SEC decides not to extend research services enforcement no-action letter to SIFMA

William Birdthistle, director of the SEC’s division of investment management, attributed research services market developments as a reason behind choosing not to extend the temporary position.

The Securities and Exchange Commission (SEC) has set out plans to allow its no-action letter to the Securities Industry and Financial Markets Association (SIFMA)3, based on enforcements surrounding research services, to expire on 3 July next year.

The SEC, in its 2017 no-action letter to SIFMA, advised that it would not recommend enforcement action to broker-dealers accepting cash payments for research from investment managers which are required by Mifid II to pay for research from its own money as opposed to client commissions or ‘soft dollars’. It was originally due to expire on 3 July 2020.

“This letter was issued to allow time for the division and the industry to address questions about how broker-dealers would be able to receive compensation for research services after Mifid II went into effect,” said William Birdthistle, director, division of investment management at the SEC.

“Although the staff extended the temporary position through the summer of next year, the letter was not intended to be a permanent solution to the issue.”

The decision to let the no-action letter expire next year has the potential to destabilise research arrangements between broker-dealers and investment managers that have been structured to comply with Mifid II. This is particularly relevant because many broker-dealers are still accepting cash or ‘hard dollar’ payments for research under the no-action letter.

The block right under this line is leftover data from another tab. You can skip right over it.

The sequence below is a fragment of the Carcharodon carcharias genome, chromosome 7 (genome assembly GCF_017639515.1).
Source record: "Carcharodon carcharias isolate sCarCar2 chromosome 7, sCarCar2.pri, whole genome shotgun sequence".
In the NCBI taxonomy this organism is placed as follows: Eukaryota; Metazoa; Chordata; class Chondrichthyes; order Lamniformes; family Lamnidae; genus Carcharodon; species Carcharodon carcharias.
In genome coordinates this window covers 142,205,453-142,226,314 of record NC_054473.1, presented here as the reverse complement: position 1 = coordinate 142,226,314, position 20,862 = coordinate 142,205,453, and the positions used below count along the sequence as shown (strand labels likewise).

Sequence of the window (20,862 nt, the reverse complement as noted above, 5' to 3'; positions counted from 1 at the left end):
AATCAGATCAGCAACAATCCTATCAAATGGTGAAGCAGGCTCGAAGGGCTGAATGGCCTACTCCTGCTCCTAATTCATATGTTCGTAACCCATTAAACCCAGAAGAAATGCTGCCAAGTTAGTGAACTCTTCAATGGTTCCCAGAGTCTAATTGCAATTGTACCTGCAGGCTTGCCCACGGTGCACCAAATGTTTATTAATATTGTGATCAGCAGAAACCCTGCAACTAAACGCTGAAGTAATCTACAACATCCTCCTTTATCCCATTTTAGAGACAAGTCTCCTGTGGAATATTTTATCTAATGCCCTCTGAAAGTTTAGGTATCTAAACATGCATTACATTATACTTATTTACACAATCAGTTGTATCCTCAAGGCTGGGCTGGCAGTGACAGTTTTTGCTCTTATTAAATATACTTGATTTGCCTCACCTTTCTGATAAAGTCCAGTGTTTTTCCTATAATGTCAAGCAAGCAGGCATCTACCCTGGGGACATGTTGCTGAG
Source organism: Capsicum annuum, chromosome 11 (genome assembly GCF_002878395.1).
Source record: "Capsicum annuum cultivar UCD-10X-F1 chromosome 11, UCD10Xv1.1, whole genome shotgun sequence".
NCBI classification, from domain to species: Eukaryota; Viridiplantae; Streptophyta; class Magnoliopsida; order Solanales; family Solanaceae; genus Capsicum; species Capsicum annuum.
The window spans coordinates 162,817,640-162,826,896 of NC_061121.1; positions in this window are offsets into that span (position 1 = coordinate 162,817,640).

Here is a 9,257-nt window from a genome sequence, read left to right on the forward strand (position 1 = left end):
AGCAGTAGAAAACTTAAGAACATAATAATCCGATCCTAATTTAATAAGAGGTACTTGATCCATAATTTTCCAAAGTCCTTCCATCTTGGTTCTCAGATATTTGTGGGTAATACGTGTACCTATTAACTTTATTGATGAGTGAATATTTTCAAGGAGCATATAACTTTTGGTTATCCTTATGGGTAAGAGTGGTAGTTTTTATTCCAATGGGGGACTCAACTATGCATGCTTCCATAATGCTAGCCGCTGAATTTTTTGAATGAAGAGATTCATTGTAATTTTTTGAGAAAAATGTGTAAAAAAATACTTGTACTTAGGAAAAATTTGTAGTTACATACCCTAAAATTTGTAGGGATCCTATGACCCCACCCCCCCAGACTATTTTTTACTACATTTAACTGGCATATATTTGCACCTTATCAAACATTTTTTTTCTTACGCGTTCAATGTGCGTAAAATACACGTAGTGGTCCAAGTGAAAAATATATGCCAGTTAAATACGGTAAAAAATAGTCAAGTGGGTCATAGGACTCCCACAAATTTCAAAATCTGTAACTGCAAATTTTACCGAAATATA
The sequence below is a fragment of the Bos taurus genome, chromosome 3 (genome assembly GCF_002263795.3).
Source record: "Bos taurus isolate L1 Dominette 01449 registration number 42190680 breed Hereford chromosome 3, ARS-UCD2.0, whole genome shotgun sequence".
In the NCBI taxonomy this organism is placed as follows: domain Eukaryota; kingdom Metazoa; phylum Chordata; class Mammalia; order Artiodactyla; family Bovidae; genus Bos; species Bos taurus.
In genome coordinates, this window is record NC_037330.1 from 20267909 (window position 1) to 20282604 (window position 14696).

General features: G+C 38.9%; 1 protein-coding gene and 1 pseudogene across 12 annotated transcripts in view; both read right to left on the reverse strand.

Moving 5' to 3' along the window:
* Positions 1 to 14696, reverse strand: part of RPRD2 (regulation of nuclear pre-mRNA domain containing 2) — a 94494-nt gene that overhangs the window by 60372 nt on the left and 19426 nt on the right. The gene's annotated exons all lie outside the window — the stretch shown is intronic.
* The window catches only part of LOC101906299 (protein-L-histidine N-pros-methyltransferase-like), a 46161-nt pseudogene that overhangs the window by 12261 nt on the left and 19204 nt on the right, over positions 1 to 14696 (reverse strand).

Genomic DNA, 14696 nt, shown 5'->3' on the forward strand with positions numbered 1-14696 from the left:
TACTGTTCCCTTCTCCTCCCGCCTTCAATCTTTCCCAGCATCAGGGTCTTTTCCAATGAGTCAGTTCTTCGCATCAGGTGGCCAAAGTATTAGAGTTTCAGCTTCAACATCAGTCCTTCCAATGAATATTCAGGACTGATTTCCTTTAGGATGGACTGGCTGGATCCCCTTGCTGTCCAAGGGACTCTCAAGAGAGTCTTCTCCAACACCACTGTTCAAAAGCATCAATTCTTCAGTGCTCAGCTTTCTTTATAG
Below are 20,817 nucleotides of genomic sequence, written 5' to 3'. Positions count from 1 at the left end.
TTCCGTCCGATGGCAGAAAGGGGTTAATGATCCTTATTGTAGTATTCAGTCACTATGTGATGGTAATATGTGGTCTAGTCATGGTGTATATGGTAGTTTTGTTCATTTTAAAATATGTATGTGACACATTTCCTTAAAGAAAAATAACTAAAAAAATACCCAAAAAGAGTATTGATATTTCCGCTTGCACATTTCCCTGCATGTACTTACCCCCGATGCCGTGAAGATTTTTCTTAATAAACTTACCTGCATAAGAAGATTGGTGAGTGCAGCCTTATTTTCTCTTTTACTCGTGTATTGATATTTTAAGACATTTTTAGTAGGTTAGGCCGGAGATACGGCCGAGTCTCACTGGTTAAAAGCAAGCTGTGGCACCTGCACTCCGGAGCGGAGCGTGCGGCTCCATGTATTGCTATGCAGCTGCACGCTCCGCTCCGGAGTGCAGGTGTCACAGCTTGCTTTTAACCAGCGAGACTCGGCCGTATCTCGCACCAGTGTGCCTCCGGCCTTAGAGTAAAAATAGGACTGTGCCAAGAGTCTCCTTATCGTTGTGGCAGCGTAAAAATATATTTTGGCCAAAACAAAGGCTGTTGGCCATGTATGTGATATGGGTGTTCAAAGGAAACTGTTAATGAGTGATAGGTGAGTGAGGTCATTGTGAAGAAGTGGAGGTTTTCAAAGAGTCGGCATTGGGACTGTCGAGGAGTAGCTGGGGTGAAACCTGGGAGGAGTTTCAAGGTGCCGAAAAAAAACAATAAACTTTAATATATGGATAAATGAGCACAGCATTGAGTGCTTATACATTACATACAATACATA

Birdthistle noted, however, that since issuing the no-action letter, the SEC has engaged extensively with market participants and firms have since been able to develop a range of solutions to address the impact of Mifid II, with some broker-dealers dually registering as investment advisers and others utilising a registered adviser affiliate to provide certain research services.

As a result of what Birdthistle described as “developments in the marketplace for research services”, the division stated that it does not intend to extend the temporary position beyond its current expiration date in July 2023.

“Accordingly, the division plans for the temporary position to expire on 3 July next year and does not expect to issue further assurances with respect to the adviser status of broker-dealers accepting compensation under Mifid II arrangements,” added Birdthistle.

“However, to the extent that the no-action letters include statements or positions that are independent of the temporary adviser status position, such as those regarding client commission arrangements, they are not being rescinded. We are making our intentions known well in advance of July 2023 to allow ample time to address any particular issue.”

The clarification will allow broker dealers to restructure existing hard-dollar arrangements in the event of the no-action letter expiring.

Concluding his speech, Birdthistle said: “As we have at each step of the Mifid II process, the staff encourages members of the public to engage with us on any particular issue relating to Mifid II, including any concerns related to the expiration of the temporary no-action position.”